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New Map Charts Genetic Expression Across Tissue Types, Sexes

Posted in biotech/medical, genetics, life extension, neuroscience, sex

From the data, the GTEx team could identify the relationship between specific genes and a type of regulatory DNA called expression quantitative trait loci, or eQTL. At least one eQTL regulates almost every human gene, and each eQTL can regulate more than one gene, influencing expression, GTEx member and human geneticist Kristin Ardlie of the Broad Institute tells Science.

Another major takeaway from the analyses was that sex affected gene expression in almost all of the tissue types, from heart to lung to brain cells. “The vast majority of biology is shared by males and females,” yet the gene expression differences are vast and might explain differences in disease progression, GTEx study coauthor Barbara Stranger of Northwestern University’s Feinberg School of Medicine tells Science. “In the future, this knowledge may contribute to personalized medicine, where we consider biological sex as one of the relevant components of an individual’s characteristics,” she says in a statement issued by the Centre for Genome Regulation in Barcelona, where some of the researchers who participated in the GTEx project work.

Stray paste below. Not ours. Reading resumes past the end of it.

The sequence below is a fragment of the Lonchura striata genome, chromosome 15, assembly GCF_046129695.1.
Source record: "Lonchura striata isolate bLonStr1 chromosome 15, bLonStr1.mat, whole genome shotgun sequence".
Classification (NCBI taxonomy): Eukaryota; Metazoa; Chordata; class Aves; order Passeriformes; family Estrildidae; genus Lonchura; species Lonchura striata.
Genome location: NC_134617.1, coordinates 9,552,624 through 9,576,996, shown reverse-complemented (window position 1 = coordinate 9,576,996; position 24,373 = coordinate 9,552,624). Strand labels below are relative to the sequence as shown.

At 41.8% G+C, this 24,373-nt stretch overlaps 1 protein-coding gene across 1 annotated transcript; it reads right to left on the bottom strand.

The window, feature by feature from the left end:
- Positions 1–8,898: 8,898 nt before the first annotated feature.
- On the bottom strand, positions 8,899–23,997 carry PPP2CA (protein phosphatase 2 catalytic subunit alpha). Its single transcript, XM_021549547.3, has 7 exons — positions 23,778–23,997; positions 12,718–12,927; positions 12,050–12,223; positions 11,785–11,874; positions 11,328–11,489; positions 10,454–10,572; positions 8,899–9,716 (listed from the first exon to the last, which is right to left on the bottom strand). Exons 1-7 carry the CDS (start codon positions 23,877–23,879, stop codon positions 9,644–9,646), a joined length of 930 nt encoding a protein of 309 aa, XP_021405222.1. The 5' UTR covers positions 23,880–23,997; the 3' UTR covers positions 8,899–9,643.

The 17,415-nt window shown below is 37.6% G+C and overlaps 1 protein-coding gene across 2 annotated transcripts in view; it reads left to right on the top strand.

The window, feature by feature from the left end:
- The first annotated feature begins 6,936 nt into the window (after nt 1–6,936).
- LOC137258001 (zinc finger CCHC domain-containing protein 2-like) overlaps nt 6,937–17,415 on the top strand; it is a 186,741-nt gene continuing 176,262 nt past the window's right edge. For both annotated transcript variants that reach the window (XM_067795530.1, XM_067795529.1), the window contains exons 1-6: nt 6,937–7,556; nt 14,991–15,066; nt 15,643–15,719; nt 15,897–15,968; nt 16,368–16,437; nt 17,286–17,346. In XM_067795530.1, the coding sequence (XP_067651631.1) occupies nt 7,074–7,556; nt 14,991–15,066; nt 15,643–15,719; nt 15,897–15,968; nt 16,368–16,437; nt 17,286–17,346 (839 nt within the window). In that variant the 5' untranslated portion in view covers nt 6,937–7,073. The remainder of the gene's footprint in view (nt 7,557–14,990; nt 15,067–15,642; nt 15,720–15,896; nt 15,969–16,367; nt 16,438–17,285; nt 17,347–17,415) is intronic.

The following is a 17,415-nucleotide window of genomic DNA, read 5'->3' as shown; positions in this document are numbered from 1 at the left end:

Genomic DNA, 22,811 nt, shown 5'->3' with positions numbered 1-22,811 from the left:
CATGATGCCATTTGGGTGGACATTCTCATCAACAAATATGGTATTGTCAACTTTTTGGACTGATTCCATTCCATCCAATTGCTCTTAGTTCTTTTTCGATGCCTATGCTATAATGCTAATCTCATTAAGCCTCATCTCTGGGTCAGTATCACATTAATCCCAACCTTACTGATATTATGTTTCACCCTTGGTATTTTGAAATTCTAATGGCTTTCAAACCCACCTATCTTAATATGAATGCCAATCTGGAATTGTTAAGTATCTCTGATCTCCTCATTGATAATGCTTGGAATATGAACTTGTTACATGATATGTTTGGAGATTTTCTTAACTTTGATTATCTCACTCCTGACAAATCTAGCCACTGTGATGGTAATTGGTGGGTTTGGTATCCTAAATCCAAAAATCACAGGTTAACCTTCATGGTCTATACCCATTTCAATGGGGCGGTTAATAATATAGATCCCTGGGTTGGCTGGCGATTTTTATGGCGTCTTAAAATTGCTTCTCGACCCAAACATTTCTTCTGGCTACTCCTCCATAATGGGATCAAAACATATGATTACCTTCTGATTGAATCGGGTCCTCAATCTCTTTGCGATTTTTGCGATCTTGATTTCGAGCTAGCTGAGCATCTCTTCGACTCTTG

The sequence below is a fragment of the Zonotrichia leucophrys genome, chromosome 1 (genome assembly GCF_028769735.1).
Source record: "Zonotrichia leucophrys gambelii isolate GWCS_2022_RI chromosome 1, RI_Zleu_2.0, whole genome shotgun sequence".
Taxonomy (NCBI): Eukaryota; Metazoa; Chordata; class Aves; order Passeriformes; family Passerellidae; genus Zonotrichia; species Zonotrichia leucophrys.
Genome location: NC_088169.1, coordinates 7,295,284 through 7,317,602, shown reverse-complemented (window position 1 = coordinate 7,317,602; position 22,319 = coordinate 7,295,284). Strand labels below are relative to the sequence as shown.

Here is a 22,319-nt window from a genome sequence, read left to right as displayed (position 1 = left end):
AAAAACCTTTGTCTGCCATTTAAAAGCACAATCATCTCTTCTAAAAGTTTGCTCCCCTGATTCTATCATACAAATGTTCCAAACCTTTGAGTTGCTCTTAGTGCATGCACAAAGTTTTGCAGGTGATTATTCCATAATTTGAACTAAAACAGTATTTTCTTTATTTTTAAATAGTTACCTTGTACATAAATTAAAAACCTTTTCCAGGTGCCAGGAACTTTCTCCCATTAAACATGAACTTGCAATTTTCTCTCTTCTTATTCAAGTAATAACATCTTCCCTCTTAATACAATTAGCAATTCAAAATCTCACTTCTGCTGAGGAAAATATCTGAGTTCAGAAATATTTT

Another of the studies bolsters the association between telomere length, ancestry, and aging. Telomere length is typically measured in blood cells; GTEx researchers examined it in 23 different tissue types and found blood is indeed a good proxy for overall length in other tissues. The team also showed that, as previously reported, shorter telomeres were associated with aging and longer ones were found in people of African ancestry. But not all earlier results held; the authors didn’t see a pattern of longer telomeres in females or constantly shorter telomeres across the tissues of smokers as previous studies had.

Not everyone is singing the project’s praises. Dan Graur, an evolutionary biologist at the University of Houston who often criticizes big projects like GTEx, tells Science the results are hard to parse and there was little diversity, with 85 percent of the tissue donors being white. He also was critical of the use of deceased donor tissue, questioning if it truly reflects gene activity in living humans. “It’s like studying the mating behaviour of roadkill.”

Other scientists say there’s much work to be done. The gene regulation map leaves many unanswered questions about the exact sequences that cause disease and how gene regulation systems work in tandem. Genomicist Ewan Birney, the deputy director general of EMBL, tells Science, “We shouldn’t pack up our bags and say gene expression is solved.”

A decade-long effort to probe gene regulation reveals differences between males and females, points to essential regulatory elements, and offers insight into past work on telomeres.

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